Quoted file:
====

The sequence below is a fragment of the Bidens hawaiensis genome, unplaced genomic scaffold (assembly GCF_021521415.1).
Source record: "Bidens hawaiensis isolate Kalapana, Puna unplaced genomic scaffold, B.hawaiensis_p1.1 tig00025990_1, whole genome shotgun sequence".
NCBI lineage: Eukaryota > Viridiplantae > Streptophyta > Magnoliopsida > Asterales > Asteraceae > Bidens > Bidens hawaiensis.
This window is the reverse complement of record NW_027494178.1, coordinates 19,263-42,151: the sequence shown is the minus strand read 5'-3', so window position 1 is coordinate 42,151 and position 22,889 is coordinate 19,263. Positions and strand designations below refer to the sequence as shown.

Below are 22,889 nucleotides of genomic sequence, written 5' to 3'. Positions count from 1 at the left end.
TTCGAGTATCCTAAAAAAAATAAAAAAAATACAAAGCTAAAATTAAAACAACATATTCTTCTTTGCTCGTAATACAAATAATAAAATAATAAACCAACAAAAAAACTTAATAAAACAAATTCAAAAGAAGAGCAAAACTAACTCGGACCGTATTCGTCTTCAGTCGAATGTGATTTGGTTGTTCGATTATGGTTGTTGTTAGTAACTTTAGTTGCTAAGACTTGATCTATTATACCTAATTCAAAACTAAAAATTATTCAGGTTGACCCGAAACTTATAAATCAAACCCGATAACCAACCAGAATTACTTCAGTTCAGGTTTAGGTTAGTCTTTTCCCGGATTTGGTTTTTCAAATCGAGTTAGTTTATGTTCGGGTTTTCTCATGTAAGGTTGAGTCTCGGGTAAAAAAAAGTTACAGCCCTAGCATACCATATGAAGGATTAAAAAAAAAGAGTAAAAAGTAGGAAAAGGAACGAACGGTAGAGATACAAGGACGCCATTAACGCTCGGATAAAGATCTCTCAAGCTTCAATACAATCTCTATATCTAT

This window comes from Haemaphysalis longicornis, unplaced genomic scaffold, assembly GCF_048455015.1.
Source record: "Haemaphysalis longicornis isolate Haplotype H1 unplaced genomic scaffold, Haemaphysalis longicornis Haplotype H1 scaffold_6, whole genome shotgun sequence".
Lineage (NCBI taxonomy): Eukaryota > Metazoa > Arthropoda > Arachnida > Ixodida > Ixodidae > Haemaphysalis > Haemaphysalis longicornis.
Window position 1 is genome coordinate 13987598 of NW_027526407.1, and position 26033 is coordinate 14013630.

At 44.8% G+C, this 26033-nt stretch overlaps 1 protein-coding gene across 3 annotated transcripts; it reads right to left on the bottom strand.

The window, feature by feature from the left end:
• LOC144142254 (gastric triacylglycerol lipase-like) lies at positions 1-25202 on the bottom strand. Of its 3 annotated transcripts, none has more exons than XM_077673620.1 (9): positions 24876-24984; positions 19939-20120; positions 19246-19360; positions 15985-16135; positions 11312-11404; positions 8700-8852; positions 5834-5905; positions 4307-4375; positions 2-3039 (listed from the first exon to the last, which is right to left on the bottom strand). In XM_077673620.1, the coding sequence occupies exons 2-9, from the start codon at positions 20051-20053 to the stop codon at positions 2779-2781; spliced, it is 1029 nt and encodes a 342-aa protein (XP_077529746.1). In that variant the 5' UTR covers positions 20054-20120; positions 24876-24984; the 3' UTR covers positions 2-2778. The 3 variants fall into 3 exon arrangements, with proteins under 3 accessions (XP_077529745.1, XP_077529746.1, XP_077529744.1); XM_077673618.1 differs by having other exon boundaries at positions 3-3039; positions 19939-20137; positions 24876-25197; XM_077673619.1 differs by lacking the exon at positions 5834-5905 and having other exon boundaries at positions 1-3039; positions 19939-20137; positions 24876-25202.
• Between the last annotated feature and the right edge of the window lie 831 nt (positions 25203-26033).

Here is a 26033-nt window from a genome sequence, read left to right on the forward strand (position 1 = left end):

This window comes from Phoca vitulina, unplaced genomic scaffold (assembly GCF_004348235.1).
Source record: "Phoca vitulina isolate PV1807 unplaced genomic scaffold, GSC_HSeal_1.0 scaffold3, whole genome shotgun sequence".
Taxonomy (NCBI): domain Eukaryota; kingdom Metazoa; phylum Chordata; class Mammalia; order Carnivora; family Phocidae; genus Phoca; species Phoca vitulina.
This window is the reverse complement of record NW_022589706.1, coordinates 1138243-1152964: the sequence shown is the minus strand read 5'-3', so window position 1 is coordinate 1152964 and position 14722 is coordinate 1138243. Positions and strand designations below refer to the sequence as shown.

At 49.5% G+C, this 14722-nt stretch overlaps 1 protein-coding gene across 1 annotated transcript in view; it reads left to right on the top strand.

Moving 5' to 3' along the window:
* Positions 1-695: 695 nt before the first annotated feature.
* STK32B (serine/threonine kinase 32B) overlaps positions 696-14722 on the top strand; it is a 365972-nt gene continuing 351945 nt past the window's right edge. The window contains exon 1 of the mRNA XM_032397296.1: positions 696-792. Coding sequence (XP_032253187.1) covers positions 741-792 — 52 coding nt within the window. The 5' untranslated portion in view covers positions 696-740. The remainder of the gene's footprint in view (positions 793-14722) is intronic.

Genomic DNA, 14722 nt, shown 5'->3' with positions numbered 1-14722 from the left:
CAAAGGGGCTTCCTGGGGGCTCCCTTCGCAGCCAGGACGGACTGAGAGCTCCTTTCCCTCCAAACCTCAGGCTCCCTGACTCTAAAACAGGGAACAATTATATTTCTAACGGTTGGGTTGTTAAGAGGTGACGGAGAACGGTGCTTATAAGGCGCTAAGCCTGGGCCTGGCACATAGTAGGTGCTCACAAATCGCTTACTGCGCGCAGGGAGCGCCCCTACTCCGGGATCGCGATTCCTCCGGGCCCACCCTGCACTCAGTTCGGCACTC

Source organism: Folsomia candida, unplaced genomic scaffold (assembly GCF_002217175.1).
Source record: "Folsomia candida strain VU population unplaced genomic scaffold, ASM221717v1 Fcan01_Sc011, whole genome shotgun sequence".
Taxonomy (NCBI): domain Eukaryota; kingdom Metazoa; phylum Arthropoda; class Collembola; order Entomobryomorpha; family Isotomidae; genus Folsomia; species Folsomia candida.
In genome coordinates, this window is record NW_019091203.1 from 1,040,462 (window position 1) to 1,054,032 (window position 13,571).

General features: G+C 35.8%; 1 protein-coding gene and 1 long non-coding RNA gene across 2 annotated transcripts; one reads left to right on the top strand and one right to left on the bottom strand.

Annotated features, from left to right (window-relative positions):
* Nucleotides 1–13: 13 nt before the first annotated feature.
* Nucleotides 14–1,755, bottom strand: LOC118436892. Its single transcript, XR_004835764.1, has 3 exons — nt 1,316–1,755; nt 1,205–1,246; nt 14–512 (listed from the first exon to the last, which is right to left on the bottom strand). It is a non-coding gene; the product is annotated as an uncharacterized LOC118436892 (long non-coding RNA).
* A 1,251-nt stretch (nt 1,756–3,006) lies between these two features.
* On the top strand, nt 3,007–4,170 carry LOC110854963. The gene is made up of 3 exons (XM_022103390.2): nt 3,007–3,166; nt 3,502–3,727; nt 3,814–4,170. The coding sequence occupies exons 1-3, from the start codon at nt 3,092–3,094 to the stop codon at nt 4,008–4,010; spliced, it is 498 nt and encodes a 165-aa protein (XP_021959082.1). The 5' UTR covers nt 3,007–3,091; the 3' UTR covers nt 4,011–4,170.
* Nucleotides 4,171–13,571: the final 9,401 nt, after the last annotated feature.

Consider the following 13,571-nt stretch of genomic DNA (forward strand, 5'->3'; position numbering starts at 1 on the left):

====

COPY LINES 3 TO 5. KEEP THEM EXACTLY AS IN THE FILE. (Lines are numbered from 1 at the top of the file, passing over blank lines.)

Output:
NCBI lineage: Eukaryota > Viridiplantae > Streptophyta > Magnoliopsida > Asterales > Asteraceae > Bidens > Bidens hawaiensis.
This window is the reverse complement of record NW_027494178.1, coordinates 19,263-42,151: the sequence shown is the minus strand read 5'-3', so window position 1 is coordinate 42,151 and position 22,889 is coordinate 19,263. Positions and strand designations below refer to the sequence as shown.

Below are 22,889 nucleotides of genomic sequence, written 5' to 3'. Positions count from 1 at the left end.